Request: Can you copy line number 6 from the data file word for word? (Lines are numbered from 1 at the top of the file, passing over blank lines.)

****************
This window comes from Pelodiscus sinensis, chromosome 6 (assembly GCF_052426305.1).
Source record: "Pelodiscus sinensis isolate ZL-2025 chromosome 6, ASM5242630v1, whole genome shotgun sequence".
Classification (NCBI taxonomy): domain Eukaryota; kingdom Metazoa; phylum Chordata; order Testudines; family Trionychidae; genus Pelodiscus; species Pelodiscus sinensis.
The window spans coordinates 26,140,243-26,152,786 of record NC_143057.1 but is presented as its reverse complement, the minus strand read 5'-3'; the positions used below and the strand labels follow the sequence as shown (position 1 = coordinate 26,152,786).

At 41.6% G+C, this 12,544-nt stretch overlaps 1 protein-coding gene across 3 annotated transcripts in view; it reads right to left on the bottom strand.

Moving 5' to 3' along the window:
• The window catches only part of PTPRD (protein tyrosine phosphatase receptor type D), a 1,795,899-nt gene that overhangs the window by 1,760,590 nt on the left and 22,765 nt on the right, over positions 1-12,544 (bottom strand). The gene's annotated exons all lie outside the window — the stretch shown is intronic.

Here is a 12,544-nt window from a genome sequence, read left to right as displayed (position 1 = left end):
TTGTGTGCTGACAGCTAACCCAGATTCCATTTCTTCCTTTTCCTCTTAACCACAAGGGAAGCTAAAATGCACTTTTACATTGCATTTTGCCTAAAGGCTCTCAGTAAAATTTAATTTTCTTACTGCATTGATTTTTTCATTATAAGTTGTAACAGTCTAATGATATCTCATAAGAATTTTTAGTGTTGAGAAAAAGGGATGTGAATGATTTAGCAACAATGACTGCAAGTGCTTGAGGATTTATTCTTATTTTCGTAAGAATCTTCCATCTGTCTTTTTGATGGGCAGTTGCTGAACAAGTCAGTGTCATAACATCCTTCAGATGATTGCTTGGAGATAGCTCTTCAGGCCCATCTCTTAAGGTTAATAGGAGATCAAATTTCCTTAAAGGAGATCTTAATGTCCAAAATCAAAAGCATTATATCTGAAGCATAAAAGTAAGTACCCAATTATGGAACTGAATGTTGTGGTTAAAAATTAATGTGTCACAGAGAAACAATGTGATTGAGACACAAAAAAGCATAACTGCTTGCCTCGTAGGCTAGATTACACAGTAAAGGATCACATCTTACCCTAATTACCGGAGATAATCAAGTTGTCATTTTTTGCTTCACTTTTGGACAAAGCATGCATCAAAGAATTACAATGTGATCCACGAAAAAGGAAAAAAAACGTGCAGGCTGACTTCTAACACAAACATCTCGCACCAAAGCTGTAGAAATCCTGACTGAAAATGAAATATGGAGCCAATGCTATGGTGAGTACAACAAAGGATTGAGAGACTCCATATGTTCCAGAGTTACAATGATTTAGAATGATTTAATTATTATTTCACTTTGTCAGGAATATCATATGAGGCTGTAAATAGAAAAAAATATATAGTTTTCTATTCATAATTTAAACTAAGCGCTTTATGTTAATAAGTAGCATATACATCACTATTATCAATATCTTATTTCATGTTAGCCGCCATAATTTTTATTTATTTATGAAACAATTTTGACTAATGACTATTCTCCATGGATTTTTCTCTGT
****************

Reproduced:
Moving 5' to 3' along the window: